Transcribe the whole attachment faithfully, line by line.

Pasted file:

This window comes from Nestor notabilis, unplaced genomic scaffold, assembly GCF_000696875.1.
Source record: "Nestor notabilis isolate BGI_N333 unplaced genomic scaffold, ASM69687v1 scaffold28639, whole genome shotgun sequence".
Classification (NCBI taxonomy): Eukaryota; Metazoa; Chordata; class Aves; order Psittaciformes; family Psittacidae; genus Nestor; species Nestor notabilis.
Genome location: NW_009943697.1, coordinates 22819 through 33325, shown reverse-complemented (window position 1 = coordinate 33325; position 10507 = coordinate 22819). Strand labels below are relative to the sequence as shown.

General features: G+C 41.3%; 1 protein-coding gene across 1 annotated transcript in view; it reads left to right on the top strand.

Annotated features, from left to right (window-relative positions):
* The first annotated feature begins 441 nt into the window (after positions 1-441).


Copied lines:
This window comes from Nestor notabilis, unplaced genomic scaffold, assembly GCF_000696875.1.
Source record: "Nestor notabilis isolate BGI_N333 unplaced genomic scaffold, ASM69687v1 scaffold28639, whole genome shotgun sequence".
Classification (NCBI taxonomy): Eukaryota; Metazoa; Chordata; class Aves; order Psittaciformes; family Psittacidae; genus Nestor; species Nestor notabilis.
Genome location: NW_009943697.1, coordinates 22819 through 33325, shown reverse-complemented (window position 1 = coordinate 33325; position 10507 = coordinate 22819). Strand labels below are relative to the sequence as shown.

General features: G+C 41.3%; 1 protein-coding gene across 1 annotated transcript in view; it reads left to right on the top strand.

Annotated features, from left to right (window-relative positions):
* The first annotated feature begins 441 nt into the window (after positions 1-441).